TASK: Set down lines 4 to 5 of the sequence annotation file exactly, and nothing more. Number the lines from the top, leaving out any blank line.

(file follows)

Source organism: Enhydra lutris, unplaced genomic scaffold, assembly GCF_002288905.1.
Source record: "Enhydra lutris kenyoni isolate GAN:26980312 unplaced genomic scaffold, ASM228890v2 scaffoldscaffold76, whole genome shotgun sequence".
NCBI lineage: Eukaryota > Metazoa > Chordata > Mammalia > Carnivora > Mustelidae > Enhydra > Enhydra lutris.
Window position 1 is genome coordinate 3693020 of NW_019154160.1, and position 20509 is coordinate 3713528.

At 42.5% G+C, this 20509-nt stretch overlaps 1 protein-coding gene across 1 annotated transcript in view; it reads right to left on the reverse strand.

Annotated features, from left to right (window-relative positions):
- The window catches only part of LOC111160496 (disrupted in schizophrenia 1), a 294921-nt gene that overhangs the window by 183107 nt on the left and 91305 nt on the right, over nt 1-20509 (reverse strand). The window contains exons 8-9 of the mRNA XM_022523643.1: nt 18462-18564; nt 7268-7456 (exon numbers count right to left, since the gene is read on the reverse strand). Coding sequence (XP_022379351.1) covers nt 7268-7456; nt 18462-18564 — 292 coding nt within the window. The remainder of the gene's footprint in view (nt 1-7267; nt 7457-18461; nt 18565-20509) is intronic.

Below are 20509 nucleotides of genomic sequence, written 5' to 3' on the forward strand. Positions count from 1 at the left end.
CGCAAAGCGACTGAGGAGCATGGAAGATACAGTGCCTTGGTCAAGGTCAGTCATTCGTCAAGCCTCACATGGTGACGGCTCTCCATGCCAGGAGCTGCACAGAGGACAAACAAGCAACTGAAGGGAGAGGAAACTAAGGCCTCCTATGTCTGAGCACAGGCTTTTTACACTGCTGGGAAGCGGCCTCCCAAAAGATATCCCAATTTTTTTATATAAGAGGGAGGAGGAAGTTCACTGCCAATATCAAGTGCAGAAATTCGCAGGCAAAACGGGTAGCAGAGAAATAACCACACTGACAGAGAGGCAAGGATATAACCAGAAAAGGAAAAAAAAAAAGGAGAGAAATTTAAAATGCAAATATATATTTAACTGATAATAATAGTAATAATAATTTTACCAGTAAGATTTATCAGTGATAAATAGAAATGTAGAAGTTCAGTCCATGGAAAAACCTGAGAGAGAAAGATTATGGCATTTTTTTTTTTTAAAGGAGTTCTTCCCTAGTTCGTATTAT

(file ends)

Window position 1 is genome coordinate 3693020 of NW_019154160.1, and position 20509 is coordinate 3713528.

At 42.5% G+C, this 20509-nt stretch overlaps 1 protein-coding gene across 1 annotated transcript in view; it reads right to left on the reverse strand.